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72% of councillors think planning system is undemocratic

Words: Laura Edgar
England / Shutterstock_214938469

Councillors in England think that the planning system works in the interests of developers over councils and local communities, according to new survey.

The survey of 1,200 ward councillors in England was carried out by think tank Local Government Information Unit (LGiU) and commissioned by the National Trust.

According to the findings, 72 per cent of councillors think that the planning system is too weighted in favour of developers, at the expense of local communities.

In addition, half of those asked suggested that sites that are not in line with the local plan are being approved for housing, while the same percentage think planning departments are not adequately resourced. 36 per cent said that it is adequately resourced.

Jonathan Carr-West, chief executive at the LGiU, said: “The planning system is one of the fundamental pillars of local democracy, allowing communities to help shape the physical structure of the places they live. Councillors are the most important link between communities and that system. Our survey with the National Trust shows that many councillors feel that this democratic tool is at risk of being undermined.”

Other key statistics from the survey include:

•    63 per cent of respondents strongly agreed or agreed with the statement: “The current planning system is too top-down”.
•    58 per cent disagreed with the statement: “It is easy for residents in my ward to influence the planning process”.
•    58 per cent of councillors with green belt in their area think that their council will allocate green belt land for housing in the next five years.
•    18 per cent think design has improved since the National Planning Policy Framework was published.
•    12 per cent think the loosening of planning restrictions has had a positive effect.

Ingrid Samuel, historic environment director at the National Trust, said it is worrying that councillors feel the NPPF hasn’t delivered the localism that was promised.

“If ministers are serious about local plans being at the heart of the planning system, then they should invest in council planning teams and use the housing white paper to give them the tools to deliver good quality housing in the right places.”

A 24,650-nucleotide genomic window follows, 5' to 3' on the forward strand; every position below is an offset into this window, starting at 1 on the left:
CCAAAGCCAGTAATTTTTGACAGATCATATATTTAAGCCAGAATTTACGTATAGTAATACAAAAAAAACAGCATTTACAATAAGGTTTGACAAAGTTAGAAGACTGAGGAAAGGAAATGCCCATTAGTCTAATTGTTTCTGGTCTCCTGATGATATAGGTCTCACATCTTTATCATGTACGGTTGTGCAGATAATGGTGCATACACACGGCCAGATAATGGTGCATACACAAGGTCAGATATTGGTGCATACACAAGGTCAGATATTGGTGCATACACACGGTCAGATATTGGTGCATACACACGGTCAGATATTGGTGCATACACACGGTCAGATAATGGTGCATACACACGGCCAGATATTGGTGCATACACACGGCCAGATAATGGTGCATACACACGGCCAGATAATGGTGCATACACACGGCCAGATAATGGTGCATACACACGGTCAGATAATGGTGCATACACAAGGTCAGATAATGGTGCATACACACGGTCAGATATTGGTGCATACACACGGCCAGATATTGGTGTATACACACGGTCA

With the housing white paper due later this month, the LGiU and the National Trust said there are concerns that matter could be made worse if it sets out “rigid” housing numbers for local plans which don’t take account of local factors as the green belt and Areas of Outstanding Natural Beauty.

The organisations hope the government will take a number of steeps to improve the confidence councillors have in the planning system, including:

•    More resources for local planning authorities to help get local plans in place
•    A smart approach to meeting housing need that allows councils to recognise local constraints and focuses development in the most appropriate areas.

Commenting on resourcing, Richard Blyth, head of policy at the RTPI, said councillors are right to think planning departments are not adequately resourced.

“Our research from the North West of England shows that there have been average cuts in planning staff of more than 30 per cent in local planning authorities over the past five years. We have consistently called on government to properly resource planning departments so that they can help deliver the houses and economic growth this country needs. We would urge the government to address this issue in the housing white paper.”

Blyth added that through its politicians in planning network, the RTPI supports councillors by providing them with practical tools and skills to navigate the planning system.

"We encourage any councillors with an interest in planning to get in touch to see how we can support them in their planning related work.”